IMF research summaries on governance of banks (by Luc Laeven) and on whether there is a foreign aid paradox (by Thierry Tressel); country study on Mozambique (by Jean A.P. Clément and Shanaka J. Peiris); listing of visiting scholars at the IMF during July 2007-January 2008; listing of contents of Vol. 54, Issue No. 4 of IMF Staff Papers; listing of recent IMF Working Papers; listing of recent external publications by IMF staff; and a call for papers for the upcoming Conference on International Finance.

Abstract

IMF research summaries on governance of banks (by Luc Laeven) and on whether there is a foreign aid paradox (by Thierry Tressel); country study on Mozambique (by Jean A.P. Clément and Shanaka J. Peiris); listing of visiting scholars at the IMF during July 2007-January 2008; listing of contents of Vol. 54, Issue No. 4 of IMF Staff Papers; listing of recent IMF Working Papers; listing of recent external publications by IMF staff; and a call for papers for the upcoming Conference on International Finance.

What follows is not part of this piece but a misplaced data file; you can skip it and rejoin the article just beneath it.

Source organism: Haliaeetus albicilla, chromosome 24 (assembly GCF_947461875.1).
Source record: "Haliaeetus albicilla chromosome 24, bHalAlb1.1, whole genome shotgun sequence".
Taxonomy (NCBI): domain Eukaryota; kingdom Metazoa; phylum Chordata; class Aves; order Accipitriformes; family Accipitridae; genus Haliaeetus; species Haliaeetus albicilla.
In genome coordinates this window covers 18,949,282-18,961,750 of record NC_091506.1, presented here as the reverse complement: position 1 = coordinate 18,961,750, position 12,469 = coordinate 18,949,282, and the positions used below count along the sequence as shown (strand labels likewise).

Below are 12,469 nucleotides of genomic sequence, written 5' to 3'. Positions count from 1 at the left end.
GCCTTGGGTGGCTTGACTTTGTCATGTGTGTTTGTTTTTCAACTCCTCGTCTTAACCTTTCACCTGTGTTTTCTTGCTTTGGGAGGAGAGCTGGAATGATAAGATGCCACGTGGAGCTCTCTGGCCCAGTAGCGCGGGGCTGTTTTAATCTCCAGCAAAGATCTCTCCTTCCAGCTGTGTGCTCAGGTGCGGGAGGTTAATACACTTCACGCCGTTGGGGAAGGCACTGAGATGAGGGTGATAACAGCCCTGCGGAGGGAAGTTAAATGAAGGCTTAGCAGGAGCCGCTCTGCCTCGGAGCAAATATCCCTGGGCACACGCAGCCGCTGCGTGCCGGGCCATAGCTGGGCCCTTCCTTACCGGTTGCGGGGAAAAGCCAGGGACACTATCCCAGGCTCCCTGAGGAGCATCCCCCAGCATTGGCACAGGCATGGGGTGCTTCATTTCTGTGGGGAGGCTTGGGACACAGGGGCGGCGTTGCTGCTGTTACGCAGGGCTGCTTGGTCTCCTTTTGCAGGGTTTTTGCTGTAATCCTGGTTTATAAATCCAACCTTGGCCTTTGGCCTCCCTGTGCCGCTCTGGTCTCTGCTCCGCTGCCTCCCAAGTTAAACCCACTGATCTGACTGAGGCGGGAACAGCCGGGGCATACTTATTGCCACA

Thierry Tressel

In recent years, world leaders have pledged a large increase in official development assistance to help poor countries achieve the Millennium Development Goals by 2015. To maximize the benefits of forthcoming aid flows, policymakers must be aware of the macro-economic challenges that need to be addressed to maximize the benefits of large and volatile aid flows. This article reviews recent IMF research on the macroeconomic consequences of aid flows in low-income countries.